The Duende of Renaldo Worthington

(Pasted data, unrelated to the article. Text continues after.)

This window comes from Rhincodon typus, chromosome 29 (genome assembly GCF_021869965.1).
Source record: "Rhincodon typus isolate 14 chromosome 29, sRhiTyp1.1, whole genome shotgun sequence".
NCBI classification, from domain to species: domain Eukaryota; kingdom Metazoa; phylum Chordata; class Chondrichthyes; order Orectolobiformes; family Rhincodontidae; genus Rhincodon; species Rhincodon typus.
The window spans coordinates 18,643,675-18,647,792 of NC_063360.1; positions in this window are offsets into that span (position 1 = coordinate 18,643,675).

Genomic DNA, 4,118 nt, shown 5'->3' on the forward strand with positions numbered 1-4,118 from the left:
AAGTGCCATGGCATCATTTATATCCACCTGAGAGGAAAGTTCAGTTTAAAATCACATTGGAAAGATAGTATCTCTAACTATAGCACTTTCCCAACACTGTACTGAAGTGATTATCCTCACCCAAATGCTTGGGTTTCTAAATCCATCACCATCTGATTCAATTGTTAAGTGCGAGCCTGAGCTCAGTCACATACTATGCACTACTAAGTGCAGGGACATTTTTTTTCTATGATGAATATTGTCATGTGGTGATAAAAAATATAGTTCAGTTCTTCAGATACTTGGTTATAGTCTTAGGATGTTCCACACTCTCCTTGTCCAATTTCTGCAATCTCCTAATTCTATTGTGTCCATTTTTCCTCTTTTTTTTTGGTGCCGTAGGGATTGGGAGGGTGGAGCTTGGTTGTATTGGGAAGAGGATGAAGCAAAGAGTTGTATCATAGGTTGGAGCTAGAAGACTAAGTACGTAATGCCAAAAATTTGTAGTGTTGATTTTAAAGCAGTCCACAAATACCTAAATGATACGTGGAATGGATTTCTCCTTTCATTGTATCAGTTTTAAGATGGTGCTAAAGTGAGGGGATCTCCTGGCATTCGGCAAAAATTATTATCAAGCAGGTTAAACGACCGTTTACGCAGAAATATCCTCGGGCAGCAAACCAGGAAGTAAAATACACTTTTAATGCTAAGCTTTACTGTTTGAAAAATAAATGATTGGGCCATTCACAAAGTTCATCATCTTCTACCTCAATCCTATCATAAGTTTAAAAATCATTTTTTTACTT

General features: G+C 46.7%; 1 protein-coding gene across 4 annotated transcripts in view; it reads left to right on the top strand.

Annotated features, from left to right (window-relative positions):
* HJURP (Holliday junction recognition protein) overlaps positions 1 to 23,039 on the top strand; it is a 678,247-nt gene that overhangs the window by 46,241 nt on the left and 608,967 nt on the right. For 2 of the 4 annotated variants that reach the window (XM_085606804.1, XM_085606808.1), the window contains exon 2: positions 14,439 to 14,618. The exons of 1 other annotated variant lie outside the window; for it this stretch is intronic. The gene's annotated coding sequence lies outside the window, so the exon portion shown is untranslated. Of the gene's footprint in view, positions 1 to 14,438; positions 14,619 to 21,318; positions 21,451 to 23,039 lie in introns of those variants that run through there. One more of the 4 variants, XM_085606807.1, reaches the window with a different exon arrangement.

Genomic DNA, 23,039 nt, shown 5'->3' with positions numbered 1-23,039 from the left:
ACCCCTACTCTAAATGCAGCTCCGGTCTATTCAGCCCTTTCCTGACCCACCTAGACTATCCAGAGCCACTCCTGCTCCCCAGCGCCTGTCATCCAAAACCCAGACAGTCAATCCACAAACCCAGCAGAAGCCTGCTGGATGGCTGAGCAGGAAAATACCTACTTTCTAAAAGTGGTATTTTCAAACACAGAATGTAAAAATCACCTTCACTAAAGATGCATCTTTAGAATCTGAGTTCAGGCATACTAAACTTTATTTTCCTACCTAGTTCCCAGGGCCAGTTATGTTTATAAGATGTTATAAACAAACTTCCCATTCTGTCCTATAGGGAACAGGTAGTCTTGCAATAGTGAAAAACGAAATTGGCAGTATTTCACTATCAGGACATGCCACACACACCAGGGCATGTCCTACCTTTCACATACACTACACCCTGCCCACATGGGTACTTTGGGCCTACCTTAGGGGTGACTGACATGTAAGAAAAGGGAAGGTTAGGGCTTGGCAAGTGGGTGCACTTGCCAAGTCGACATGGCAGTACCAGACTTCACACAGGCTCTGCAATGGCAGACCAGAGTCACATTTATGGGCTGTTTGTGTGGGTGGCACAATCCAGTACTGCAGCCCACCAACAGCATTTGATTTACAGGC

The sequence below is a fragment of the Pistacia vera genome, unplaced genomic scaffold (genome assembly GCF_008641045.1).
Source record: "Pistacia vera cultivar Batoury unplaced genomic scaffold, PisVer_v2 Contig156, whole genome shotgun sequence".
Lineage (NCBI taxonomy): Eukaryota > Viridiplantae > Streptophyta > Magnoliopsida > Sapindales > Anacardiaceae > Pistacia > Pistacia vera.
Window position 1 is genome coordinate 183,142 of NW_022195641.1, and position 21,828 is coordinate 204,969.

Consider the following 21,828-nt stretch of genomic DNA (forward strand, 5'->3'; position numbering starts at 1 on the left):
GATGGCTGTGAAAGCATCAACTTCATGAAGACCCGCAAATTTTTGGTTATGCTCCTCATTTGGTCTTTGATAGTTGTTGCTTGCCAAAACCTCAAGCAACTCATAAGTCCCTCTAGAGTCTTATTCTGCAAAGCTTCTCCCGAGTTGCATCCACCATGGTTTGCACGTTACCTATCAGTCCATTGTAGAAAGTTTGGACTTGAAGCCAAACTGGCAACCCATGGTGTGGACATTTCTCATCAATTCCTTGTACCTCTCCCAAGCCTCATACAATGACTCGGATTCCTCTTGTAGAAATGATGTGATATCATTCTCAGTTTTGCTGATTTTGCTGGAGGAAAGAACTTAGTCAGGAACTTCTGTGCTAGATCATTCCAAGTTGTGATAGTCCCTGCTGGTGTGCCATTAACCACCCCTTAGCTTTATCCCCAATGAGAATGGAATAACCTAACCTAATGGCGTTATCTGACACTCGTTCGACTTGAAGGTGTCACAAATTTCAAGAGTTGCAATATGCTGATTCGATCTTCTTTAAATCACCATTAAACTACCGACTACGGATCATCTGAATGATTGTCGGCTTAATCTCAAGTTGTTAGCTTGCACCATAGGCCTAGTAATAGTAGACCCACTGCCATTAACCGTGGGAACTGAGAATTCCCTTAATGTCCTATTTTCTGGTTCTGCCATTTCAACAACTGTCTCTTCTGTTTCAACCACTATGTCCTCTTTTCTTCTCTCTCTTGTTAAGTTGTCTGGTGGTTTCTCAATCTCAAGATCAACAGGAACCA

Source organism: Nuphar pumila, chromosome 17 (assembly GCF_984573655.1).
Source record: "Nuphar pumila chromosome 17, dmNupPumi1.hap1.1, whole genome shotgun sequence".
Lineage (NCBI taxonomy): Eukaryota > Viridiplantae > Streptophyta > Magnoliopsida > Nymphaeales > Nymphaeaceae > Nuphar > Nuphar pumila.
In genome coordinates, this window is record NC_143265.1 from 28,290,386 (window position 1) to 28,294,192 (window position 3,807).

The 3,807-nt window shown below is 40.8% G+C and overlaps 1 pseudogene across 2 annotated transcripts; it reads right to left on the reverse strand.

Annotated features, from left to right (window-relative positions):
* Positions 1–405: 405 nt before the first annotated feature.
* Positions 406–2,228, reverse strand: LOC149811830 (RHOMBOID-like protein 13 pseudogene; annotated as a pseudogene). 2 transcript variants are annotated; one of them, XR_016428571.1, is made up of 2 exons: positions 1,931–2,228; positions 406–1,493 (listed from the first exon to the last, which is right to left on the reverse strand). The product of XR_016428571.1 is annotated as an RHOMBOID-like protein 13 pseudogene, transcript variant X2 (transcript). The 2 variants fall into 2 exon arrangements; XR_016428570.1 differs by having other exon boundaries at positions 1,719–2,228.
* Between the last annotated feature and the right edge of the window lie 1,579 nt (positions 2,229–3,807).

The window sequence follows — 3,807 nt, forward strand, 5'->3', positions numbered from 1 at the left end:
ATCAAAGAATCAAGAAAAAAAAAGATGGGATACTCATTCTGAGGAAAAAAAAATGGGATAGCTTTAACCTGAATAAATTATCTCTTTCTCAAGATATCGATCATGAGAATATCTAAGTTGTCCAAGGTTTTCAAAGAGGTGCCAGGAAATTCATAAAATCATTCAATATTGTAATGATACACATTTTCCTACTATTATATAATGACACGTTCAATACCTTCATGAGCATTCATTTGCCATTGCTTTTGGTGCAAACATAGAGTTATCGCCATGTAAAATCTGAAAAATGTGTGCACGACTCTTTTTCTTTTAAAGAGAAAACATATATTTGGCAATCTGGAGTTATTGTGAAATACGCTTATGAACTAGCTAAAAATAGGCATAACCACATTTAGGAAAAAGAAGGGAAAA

“I’m having difficulty focusing,” I said. “Does this help?” Renaldo said, hitting me in the back of the head. “That does, actually,” I said. “I suppose it’s kind of like being whapped on the back by a Zen monk.” He picked up a cinderblock and dropped it on my toe. “How about that?” He said. “Even better,” I said. He got into his truck and started it. He drove over me. “How’s that?” He said. “The best yet,” I said. We drove to the airport and signed up for plane jumping. We jumped out of the plane, me first, and then him. “Your chute is ripped,” he said. “Oh, this ought to be good,” I said. I hit. I waited for him to come down. “What took you so long?” I said. “How did that feel?” He said. “The best yet, but something tells me this is only the beginning,” I said. “Just cracked the surface,” he said. “Let’s put you in a cannon and shoot you into a wall.” “Head over to the National guard?” I said. “Sounds good,” he said. We got in his car and drove to the National Guard. There were some construction workers digging a hole on the side of the road, and laying some new pipe. “I’ll be right back,” I said. I ran over to the hole and dove in. “Impressive, but can you do a flip into a dive?” the worker said. “The flip first into a dive, or can it be a dive first into a flip and then out into a dive again?” I said. He gave me the nod. I stepped back and then showed it how it was done. “Thanks for letting me do that in your hole,” I said. “Any time,” he said. I’d made a new friend. Renaldo and I walked up to the gate and asked the guy in the booth if he would let us use a tank or something with a gun big enough to load at least part of me. “How long are you guys going to be?” He said. “It should only take like one shot, and then we’ll be off.” I said. “I don’t see the problem in doing it just once.” He said. “Care to go out for subs after?” I said. “That sounds great.” He said. “On a scale from 1 to 10, how great?” I said. “That depends on the relative value of the numbers and how they are perceived,” he said. The gatekeeper picked up his gun and shot me in the face. “Some holes you can’t see through because they keep filling in with what they were once made of,” he said. “It’s like walking in sand.” I said. “How did you get him to make him shoot you?” Renaldo said. “You think I performed a suggestive mind trick on him?” I said. Then he shot Renaldo. “This might change things,” Renaldo said. “It might, but there’s no way to know for sure,” I said. “Let’s head over to the tank and see if we can’t stuff you in,” he said. “This is why I love you, Renaldo,” I said. “You can always count on me,” he said. “I’d go to war for you,” I said. “Until there’s nothing left of us,” he said.

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